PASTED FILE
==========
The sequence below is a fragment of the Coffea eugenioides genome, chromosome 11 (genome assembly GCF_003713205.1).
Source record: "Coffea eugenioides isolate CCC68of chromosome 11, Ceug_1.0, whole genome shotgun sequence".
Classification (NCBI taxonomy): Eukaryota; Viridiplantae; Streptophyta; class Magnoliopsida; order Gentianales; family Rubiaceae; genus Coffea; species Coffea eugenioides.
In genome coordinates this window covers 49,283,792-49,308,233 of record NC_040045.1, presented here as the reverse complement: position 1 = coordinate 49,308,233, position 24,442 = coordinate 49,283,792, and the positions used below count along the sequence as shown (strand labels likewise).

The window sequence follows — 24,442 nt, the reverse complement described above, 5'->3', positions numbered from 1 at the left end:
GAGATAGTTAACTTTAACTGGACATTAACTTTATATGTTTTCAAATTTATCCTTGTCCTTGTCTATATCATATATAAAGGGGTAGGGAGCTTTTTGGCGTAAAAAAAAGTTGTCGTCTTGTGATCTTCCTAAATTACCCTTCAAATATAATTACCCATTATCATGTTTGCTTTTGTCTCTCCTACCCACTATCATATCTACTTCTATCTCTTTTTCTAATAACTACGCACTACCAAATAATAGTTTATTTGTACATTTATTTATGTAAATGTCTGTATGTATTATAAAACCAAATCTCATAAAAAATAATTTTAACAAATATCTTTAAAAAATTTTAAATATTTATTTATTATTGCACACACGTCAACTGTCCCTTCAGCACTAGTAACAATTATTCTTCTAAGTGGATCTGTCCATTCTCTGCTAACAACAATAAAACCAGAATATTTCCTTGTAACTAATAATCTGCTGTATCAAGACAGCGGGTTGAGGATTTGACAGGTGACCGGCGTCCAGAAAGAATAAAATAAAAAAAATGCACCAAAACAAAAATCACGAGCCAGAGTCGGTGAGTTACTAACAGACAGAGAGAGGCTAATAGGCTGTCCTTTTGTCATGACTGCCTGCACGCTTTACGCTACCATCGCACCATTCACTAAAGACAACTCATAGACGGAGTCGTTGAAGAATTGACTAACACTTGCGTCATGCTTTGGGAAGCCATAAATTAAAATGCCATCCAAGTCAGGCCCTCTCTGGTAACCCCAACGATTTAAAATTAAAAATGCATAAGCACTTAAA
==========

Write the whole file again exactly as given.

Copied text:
The sequence below is a fragment of the Coffea eugenioides genome, chromosome 11 (genome assembly GCF_003713205.1).
Source record: "Coffea eugenioides isolate CCC68of chromosome 11, Ceug_1.0, whole genome shotgun sequence".
Classification (NCBI taxonomy): Eukaryota; Viridiplantae; Streptophyta; class Magnoliopsida; order Gentianales; family Rubiaceae; genus Coffea; species Coffea eugenioides.
In genome coordinates this window covers 49,283,792-49,308,233 of record NC_040045.1, presented here as the reverse complement: position 1 = coordinate 49,308,233, position 24,442 = coordinate 49,283,792, and the positions used below count along the sequence as shown (strand labels likewise).

The window sequence follows — 24,442 nt, the reverse complement described above, 5'->3', positions numbered from 1 at the left end:
GAGATAGTTAACTTTAACTGGACATTAACTTTATATGTTTTCAAATTTATCCTTGTCCTTGTCTATATCATATATAAAGGGGTAGGGAGCTTTTTGGCGTAAAAAAAAGTTGTCGTCTTGTGATCTTCCTAAATTACCCTTCAAATATAATTACCCATTATCATGTTTGCTTTTGTCTCTCCTACCCACTATCATATCTACTTCTATCTCTTTTTCTAATAACTACGCACTACCAAATAATAGTTTATTTGTACATTTATTTATGTAAATGTCTGTATGTATTATAAAACCAAATCTCATAAAAAATAATTTTAACAAATATCTTTAAAAAATTTTAAATATTTATTTATTATTGCACACACGTCAACTGTCCCTTCAGCACTAGTAACAATTATTCTTCTAAGTGGATCTGTCCATTCTCTGCTAACAACAATAAAACCAGAATATTTCCTTGTAACTAATAATCTGCTGTATCAAGACAGCGGGTTGAGGATTTGACAGGTGACCGGCGTCCAGAAAGAATAAAATAAAAAAAATGCACCAAAACAAAAATCACGAGCCAGAGTCGGTGAGTTACTAACAGACAGAGAGAGGCTAATAGGCTGTCCTTTTGTCATGACTGCCTGCACGCTTTACGCTACCATCGCACCATTCACTAAAGACAACTCATAGACGGAGTCGTTGAAGAATTGACTAACACTTGCGTCATGCTTTGGGAAGCCATAAATTAAAATGCCATCCAAGTCAGGCCCTCTCTGGTAACCCCAACGATTTAAAATTAAAAATGCATAAGCACTTAAA